Preaching About Trusting God in the New Year
Trusting God in the New Year
In the last post ,we considered that one of the priorities of the new year should be the filling of the Holy Spirit. Trusting God in the new year is another great theme for your preaching at this time of year.
There’s an old story about a man who was standing at the edge of the Grand Canyon. He slipped on some loose rock, and plunged over the edge Frantically, he grabbed for something to save himself, and fortunately, he was able to grab the branch of a scrub tree that stuck out from the side of the canyon. As he hung there, swaying out into space, he called up in desperation, “Is anybody up there?”
To his delight, a voice responded, “Yes, I am here.”
The man explained his predicament to the faceless voice, and said, “Can you help me?”
The voice responded, “Yes, I’m God. I can help you.”
The man said, “God? Can you throw down a rope or something?”
God responded, “Do you believe that I can rescue you?”
The man said, “Yes! I believe!”
God responded, “Then let go of the branch.”
“What?” the man said in amazement.
“Let go of the branch if you believe I can save you, and everything will be fine.”
After a few moments of silence the man said, “Is there anyone else up there?”
It’s Hard to Trust God Sometimes
One of my favorite books in the Old Testament is in the book of Habakkuk. His name means, “wrestling”. I suspect it’s because he asks big questions of God, and wrestles with God’s answers.
He begins with a complaint that God seems to tolerate wickedness and injustice, and the wicked seem to thrive at the expense of the righteous. God answers by saying that God is going to punish the nation of Judah for its sinfulness by sending the Babylonians to conquer the nation. He will not let the present time of evil continue.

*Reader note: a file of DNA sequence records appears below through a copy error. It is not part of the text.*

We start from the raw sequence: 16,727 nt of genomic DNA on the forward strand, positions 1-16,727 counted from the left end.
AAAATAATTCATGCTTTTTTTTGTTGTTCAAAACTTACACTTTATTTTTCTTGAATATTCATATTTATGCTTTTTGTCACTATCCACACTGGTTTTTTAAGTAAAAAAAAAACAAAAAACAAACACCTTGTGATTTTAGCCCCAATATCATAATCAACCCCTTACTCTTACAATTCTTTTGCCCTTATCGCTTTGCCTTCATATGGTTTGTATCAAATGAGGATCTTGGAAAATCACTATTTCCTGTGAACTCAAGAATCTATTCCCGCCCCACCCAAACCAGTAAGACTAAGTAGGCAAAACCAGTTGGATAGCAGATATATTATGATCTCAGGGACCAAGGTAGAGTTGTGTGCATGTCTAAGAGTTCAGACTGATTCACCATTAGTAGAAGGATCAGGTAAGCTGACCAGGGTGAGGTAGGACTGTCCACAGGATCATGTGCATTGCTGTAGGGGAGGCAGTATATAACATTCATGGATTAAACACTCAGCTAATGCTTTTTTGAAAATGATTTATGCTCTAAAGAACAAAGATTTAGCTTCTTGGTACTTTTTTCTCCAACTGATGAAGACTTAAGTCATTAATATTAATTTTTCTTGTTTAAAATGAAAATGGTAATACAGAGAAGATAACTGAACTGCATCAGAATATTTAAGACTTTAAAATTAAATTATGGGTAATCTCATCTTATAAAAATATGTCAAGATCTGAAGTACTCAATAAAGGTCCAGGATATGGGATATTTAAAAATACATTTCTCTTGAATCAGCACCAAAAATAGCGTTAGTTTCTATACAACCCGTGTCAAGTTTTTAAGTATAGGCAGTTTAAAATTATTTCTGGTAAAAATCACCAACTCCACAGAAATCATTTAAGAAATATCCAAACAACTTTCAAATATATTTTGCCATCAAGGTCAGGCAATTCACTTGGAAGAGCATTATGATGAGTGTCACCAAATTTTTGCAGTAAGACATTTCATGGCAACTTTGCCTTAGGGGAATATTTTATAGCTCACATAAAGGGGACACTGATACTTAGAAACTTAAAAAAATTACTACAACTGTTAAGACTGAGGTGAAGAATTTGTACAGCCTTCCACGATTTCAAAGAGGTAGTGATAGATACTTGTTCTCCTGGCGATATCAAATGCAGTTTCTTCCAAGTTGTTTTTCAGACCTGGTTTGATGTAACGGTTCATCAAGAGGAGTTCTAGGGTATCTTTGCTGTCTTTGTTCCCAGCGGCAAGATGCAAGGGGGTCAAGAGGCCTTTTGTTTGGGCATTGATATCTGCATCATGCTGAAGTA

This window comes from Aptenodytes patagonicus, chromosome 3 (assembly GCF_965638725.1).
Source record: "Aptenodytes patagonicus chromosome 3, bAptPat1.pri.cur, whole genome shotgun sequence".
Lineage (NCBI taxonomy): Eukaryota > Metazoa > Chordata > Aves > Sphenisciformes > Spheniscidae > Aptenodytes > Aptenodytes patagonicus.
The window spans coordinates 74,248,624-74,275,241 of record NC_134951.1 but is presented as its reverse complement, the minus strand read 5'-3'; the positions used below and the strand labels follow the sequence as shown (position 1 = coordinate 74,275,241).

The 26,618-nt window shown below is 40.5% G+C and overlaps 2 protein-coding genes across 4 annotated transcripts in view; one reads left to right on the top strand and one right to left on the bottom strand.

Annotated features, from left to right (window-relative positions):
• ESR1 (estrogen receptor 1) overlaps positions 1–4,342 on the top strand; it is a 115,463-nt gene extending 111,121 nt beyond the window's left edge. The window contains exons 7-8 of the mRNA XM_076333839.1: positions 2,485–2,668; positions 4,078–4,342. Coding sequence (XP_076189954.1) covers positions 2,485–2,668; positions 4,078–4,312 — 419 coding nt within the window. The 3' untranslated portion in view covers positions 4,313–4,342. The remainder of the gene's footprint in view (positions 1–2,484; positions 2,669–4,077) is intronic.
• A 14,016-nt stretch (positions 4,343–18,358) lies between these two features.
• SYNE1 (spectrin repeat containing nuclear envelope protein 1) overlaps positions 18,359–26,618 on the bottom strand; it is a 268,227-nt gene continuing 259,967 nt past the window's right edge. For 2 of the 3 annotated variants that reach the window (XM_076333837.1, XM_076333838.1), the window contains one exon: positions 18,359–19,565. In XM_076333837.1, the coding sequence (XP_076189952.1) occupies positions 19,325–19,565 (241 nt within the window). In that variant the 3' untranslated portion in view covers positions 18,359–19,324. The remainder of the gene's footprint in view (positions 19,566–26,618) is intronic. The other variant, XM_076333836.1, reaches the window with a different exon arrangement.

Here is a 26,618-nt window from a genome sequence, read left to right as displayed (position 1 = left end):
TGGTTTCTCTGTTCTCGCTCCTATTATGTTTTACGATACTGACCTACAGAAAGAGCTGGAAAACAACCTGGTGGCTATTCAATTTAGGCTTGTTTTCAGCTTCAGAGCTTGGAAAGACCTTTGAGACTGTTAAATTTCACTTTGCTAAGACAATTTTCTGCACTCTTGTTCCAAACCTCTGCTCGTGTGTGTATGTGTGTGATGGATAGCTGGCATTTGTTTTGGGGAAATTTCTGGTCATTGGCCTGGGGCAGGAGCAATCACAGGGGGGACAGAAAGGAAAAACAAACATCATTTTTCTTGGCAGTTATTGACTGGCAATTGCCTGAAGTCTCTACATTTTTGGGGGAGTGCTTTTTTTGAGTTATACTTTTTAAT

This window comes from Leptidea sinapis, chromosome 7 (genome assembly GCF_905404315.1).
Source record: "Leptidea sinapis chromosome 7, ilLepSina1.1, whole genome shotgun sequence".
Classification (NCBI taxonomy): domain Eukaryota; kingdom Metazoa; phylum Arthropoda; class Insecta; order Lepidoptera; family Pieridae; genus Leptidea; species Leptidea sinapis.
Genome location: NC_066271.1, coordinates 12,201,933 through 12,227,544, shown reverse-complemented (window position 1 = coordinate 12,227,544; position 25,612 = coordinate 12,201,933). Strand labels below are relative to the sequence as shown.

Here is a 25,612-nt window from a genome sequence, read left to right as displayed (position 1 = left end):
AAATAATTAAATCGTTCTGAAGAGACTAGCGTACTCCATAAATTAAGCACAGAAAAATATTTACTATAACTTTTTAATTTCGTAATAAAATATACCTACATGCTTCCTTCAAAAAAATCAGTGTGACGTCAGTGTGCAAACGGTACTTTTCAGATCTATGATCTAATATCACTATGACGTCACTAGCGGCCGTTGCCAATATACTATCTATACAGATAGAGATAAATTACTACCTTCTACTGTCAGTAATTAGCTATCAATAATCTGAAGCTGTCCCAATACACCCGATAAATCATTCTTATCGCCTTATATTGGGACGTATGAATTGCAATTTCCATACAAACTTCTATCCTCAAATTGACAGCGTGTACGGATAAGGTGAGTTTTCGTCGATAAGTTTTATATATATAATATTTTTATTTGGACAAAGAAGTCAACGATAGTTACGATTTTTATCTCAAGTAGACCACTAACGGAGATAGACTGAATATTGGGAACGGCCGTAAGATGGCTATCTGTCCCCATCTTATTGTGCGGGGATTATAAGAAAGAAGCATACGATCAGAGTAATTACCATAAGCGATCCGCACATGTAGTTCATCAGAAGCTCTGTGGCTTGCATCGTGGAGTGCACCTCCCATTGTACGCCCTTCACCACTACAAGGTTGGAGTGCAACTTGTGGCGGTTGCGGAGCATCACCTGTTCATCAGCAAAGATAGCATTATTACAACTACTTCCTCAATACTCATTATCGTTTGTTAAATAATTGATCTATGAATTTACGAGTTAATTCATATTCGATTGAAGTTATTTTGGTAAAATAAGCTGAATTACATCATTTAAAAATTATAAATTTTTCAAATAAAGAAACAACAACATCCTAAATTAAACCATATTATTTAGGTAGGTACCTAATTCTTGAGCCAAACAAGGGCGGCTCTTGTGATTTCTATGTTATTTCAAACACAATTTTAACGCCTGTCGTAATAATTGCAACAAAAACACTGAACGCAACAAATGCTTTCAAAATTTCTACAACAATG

Habakkuk wrestles with this answer, asking why God would punish the covenant people with a more evil people.
And God responds by saying that he will not let Babylon be unpunished.
The last chapter is titled, “Habakkuk’s Prayer”, and it contains one of the most glorious statements of trust that exists in Scripture. He says,
Though the fig tree does not bud and there are no grapes on the vines, though the olive crop fails and the fields produce no food, though there are no cattle in the stalls, yet I will rejoice in the Lord, I will be joyful in God my Savior. The Sovereign Lord is my strength; he makes my feet like the feet of a deer, he enables me to tread on the heights. (Habakkuk 3:17-19)
In other words, I’m going to trust God no matter what happens.
Learning to Trust God with Your Year
It’s been a tough year, and the predictions where I live is that it is going to be tougher still at the beginning of the new year. Will we trust God’s promise to care for us? Will we trust God’s promise to provide what we need?
Trusting God in the new year means that we will need to adopt a new idea about what it means to trust. One of the people who challenged me greatly in this was a man named Brennan Manning. His book, Ruthless Trust, challenged me at a time when things definitely weren’t right in my
world. Manning said that most people think that to trust God means that I believe everything is going to turn out just the way I want it to. But that’s not the Bible’s view of trust. The Bible indicates that trust means that whatever happens, I believe that God will provide what I need in the midst of the ongoing challenges of life.
The writer of Proverbs wrote, “Trust in the Lord with all your heart, and do not lean on your own understanding. In all your ways acknowledge him, and he will direct your paths.” (Proverbs 3:5). Preach this, and your people will be better equipped to live in this challenging new year.
Here’s a brief video in which Charles Swindoll encourages the graduates of Dallas Theological Seminary to trust in God. It’s a good, thought-provoking reminder, presenting in an inspiring way.